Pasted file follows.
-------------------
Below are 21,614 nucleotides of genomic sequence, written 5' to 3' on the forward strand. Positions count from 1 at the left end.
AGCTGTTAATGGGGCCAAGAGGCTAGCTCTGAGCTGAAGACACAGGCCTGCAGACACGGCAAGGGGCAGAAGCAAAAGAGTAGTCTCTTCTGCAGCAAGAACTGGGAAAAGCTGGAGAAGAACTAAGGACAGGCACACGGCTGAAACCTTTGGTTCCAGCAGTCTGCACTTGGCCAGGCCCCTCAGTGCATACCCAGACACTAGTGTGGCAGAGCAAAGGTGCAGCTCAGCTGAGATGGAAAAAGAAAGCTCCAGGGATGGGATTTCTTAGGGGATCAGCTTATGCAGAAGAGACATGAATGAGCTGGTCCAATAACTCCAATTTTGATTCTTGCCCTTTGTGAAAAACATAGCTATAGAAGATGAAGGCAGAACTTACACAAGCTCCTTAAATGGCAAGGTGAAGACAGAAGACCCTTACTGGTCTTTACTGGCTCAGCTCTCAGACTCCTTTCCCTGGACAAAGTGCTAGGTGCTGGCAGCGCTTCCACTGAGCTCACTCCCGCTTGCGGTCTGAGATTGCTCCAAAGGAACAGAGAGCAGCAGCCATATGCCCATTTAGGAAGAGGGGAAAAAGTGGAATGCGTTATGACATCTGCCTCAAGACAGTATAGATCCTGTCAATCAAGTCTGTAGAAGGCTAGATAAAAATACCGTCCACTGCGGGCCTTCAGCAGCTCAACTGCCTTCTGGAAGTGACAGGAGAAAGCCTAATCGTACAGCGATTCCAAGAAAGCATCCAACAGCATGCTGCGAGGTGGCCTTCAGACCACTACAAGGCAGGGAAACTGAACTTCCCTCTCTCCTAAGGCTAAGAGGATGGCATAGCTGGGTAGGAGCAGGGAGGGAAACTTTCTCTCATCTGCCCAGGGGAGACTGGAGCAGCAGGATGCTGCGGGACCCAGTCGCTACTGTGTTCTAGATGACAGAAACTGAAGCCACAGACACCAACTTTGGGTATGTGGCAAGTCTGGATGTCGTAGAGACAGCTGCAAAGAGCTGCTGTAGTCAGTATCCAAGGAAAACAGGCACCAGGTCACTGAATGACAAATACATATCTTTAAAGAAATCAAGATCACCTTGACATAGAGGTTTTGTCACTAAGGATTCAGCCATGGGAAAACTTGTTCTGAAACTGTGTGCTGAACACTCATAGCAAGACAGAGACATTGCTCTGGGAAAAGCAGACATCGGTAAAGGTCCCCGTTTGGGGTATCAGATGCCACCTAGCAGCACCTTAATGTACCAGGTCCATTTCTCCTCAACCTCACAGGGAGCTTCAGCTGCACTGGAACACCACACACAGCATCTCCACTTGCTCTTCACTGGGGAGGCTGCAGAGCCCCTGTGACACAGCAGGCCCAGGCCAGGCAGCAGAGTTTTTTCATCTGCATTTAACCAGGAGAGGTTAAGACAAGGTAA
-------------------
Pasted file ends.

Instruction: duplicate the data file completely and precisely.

Below are 21,614 nucleotides of genomic sequence, written 5' to 3' on the forward strand. Positions count from 1 at the left end.
AGCTGTTAATGGGGCCAAGAGGCTAGCTCTGAGCTGAAGACACAGGCCTGCAGACACGGCAAGGGGCAGAAGCAAAAGAGTAGTCTCTTCTGCAGCAAGAACTGGGAAAAGCTGGAGAAGAACTAAGGACAGGCACACGGCTGAAACCTTTGGTTCCAGCAGTCTGCACTTGGCCAGGCCCCTCAGTGCATACCCAGACACTAGTGTGGCAGAGCAAAGGTGCAGCTCAGCTGAGATGGAAAAAGAAAGCTCCAGGGATGGGATTTCTTAGGGGATCAGCTTATGCAGAAGAGACATGAATGAGCTGGTCCAATAACTCCAATTTTGATTCTTGCCCTTTGTGAAAAACATAGCTATAGAAGATGAAGGCAGAACTTACACAAGCTCCTTAAATGGCAAGGTGAAGACAGAAGACCCTTACTGGTCTTTACTGGCTCAGCTCTCAGACTCCTTTCCCTGGACAAAGTGCTAGGTGCTGGCAGCGCTTCCACTGAGCTCACTCCCGCTTGCGGTCTGAGATTGCTCCAAAGGAACAGAGAGCAGCAGCCATATGCCCATTTAGGAAGAGGGGAAAAAGTGGAATGCGTTATGACATCTGCCTCAAGACAGTATAGATCCTGTCAATCAAGTCTGTAGAAGGCTAGATAAAAATACCGTCCACTGCGGGCCTTCAGCAGCTCAACTGCCTTCTGGAAGTGACAGGAGAAAGCCTAATCGTACAGCGATTCCAAGAAAGCATCCAACAGCATGCTGCGAGGTGGCCTTCAGACCACTACAAGGCAGGGAAACTGAACTTCCCTCTCTCCTAAGGCTAAGAGGATGGCATAGCTGGGTAGGAGCAGGGAGGGAAACTTTCTCTCATCTGCCCAGGGGAGACTGGAGCAGCAGGATGCTGCGGGACCCAGTCGCTACTGTGTTCTAGATGACAGAAACTGAAGCCACAGACACCAACTTTGGGTATGTGGCAAGTCTGGATGTCGTAGAGACAGCTGCAAAGAGCTGCTGTAGTCAGTATCCAAGGAAAACAGGCACCAGGTCACTGAATGACAAATACATATCTTTAAAGAAATCAAGATCACCTTGACATAGAGGTTTTGTCACTAAGGATTCAGCCATGGGAAAACTTGTTCTGAAACTGTGTGCTGAACACTCATAGCAAGACAGAGACATTGCTCTGGGAAAAGCAGACATCGGTAAAGGTCCCCGTTTGGGGTATCAGATGCCACCTAGCAGCACCTTAATGTACCAGGTCCATTTCTCCTCAACCTCACAGGGAGCTTCAGCTGCACTGGAACACCACACACAGCATCTCCACTTGCTCTTCACTGGGGAGGCTGCAGAGCCCCTGTGACACAGCAGGCCCAGGCCAGGCAGCAGAGTTTTTTCATCTGCATTTAACCAGGAGAGGTTAAGACAAGGTAA